Thursday, September 18, 2014

Happy Inaugural Read an eBook Day!

I woke up to the smell of the smoke at 10 PM on the night before my birthday.  It was already the coldest night of this year and we were only down to -26°F at that point.  I had enough time to slide into my slippers, grab my coat and my bag on top of it, and sound the alarm as I fled out of my apartment building and out into the wet, foggy Vermont night.

Once the firefighters let me back in the next night to assess what was salvageable, I could plainly see what I feared the most: my books were gone.  The few that hadn't disappeared into the ether were too soaked by sprinklers and steam to rescue.  My laptop, Kindle Fire, and charger had fried.  (I'd been lucky enough to have my phone in my coat pocket, so it was unscathed.)  In just a matter of minutes, the electrical wiring and ancient boiler in my building's basement had conspired to take away everything I had to read.  Even my journal of three years was gone.

For about two weeks, I sulked.  My parents brought me home to Connecticut to regroup.  It would take nearly two months for all of the insurance claims and payments to go through, so I had no prayer of replacing anything.  And the local library's lending policies just don't help when you're used to juggling several books at once and going through your collection at least once a day to see what's striking you now.

And then, the lightbulb!  I hadn't lost all of my books -- I still had my eBooks!  They were backed up on Amazon,, Dropbox, Google Books, and elsewhere.  I could take out and return library books with ease by using OverDrive.  I went from crying over lost books to rejoicing over the fact that I still had thousands at my fingertips, all just a few taps away.  For all everyone knocks "the Cloud" these days, it saved my reading life.  I took the (dreadfully small) insurance cheque and bought a cheap laptop, immediately installed the Kindle, Nook, and OverDrive apps, and got back to my bookworm life.

I am still recuperating as a reader.  I have books that still need to be replaced.  I am anxious to see what the November and December sales bring in terms of tablet discounts; hopefully I can get a new one.  I'll never get that journal back; that rips me apart more than anything.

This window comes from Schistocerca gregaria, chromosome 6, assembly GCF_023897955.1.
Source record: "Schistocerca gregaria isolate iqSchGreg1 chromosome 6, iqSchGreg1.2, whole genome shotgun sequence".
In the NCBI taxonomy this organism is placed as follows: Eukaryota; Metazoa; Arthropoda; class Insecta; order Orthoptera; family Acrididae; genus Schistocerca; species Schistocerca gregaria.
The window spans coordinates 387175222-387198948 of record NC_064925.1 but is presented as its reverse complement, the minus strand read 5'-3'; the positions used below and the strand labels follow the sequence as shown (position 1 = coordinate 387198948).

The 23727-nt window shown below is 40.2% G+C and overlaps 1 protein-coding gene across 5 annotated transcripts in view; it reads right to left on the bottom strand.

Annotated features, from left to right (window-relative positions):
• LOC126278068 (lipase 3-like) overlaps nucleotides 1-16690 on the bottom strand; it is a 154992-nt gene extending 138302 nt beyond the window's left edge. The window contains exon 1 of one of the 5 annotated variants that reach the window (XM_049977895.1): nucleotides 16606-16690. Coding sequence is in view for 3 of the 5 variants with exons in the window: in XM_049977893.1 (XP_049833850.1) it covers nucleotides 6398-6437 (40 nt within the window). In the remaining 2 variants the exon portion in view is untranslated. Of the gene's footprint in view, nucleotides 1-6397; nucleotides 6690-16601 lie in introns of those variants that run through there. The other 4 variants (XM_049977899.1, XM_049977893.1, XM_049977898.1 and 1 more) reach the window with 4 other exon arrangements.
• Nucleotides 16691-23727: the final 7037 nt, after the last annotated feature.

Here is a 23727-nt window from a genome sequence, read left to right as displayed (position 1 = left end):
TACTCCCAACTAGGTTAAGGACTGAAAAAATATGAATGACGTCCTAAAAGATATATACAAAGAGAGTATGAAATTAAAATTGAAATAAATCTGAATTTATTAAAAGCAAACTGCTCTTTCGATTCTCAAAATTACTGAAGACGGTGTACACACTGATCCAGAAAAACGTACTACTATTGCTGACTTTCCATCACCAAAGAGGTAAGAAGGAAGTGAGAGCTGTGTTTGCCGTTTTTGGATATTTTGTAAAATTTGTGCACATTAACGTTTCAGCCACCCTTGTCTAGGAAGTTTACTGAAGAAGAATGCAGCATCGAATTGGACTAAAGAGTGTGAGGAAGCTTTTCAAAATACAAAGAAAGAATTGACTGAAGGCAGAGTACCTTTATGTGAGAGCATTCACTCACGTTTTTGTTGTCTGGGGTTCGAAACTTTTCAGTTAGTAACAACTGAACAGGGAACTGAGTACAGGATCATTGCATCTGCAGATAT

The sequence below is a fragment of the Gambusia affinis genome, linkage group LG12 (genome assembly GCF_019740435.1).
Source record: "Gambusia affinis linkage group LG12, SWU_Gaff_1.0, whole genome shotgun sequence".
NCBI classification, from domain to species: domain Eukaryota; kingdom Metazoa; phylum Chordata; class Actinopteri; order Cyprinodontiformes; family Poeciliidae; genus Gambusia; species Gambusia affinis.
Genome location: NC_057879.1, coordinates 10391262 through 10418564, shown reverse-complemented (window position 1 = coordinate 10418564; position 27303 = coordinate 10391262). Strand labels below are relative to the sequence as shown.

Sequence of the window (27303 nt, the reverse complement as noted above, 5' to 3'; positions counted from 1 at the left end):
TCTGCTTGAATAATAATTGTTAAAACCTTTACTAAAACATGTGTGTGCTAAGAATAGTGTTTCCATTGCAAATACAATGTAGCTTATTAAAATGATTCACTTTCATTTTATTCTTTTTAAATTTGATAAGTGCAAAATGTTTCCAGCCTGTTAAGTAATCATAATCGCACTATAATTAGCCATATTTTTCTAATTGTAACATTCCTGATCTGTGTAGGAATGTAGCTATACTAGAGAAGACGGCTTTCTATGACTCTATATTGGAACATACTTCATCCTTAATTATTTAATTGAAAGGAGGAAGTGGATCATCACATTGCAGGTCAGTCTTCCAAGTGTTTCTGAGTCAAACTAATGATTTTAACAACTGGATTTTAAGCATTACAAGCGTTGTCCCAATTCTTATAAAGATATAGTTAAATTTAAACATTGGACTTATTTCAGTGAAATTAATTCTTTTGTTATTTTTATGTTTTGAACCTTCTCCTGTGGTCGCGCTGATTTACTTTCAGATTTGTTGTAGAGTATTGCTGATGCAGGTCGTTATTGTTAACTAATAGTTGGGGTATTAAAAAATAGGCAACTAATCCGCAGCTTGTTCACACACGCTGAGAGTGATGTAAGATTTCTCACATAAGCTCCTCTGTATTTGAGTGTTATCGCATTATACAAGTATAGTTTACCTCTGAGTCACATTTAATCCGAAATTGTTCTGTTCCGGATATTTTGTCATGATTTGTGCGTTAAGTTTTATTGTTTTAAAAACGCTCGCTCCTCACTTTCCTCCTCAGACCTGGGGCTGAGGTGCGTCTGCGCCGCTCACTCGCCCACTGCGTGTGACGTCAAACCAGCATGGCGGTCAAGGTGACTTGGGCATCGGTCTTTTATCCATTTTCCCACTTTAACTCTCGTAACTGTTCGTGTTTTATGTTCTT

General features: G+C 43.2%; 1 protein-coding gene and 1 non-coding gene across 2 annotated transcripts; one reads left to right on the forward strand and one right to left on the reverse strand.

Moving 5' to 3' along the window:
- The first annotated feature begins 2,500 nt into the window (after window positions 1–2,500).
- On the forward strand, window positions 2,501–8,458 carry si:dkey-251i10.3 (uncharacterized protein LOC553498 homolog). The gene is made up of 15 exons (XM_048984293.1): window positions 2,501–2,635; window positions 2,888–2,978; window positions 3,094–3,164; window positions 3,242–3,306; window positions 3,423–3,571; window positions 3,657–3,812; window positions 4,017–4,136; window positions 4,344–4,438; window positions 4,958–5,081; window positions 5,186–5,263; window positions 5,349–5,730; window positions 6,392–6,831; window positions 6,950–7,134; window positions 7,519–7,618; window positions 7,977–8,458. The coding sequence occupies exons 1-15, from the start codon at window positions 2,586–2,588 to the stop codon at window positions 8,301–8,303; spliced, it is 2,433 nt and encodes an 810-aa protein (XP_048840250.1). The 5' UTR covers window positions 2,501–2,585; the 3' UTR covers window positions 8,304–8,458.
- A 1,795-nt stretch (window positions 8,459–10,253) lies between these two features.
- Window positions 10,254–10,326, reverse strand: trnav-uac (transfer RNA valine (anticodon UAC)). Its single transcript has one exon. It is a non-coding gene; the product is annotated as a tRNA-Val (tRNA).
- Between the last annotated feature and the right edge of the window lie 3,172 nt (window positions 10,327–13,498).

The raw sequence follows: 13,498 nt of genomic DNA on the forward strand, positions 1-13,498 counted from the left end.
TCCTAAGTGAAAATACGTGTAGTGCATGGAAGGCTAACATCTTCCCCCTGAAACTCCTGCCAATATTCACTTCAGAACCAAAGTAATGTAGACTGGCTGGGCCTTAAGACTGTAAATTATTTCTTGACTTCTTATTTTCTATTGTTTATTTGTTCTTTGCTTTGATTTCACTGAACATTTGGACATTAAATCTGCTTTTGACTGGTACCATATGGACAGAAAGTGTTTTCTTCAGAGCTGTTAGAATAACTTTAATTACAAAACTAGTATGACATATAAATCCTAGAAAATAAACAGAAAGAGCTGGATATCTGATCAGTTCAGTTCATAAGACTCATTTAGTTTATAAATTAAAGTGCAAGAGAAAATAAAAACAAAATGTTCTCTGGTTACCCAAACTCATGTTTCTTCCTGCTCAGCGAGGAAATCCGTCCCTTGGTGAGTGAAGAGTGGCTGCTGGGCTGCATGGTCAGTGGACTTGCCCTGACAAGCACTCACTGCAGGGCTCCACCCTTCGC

But eBooks -- those things I once shunned and decried because it was the cool thing to do, I guess -- absolutely saved the day for me.  I actually read more now as my eBook usage proportion has gone up, plus I read more diverse books and pay closer attention through highlighting and notetaking (which I'd never even consider in a tangible book).  Those terrible, awful, no-good cheaters' "books" were the best thing I had after the fire -- other than my life, obviously -- and my far-greater appreciation for them has been an unexpected but beautiful gift in the aftermath.

Happy eBook Day, everybody.  Here's to many more.  And check your smoke detectors.


  1. OMG, Ashley! That's terrible! I'm glad that you were not hurt and commiserate with you on the loss of your books. What kind of books do you like/did you have? Maybe I could send you some of mine?

  2. Oof, just reading about your burnt books made my stomach hurt. I suppose your blog is sort of the digital equivalent of your journal now? Best of luck in refilling your bookshelves!

    1. Thanks, Abi. :) My blog is definitely part of it! And I can always look at things like Facebook, Twitter, and Foursquare if I want to see where I was and what I was up to on any given day. (Hooray narcissistic Internet age!) But actually, the best thing recently has been reviving my old feels very 2002 to be back there, but it turns out I still like it. :)

  3. LuAnn, that's an incredibly sweet offer! But library book sales, eBook deals, my library,, and a bunch of other sources have been great in helping me replace and borrow what was lost. But really, thank you. :)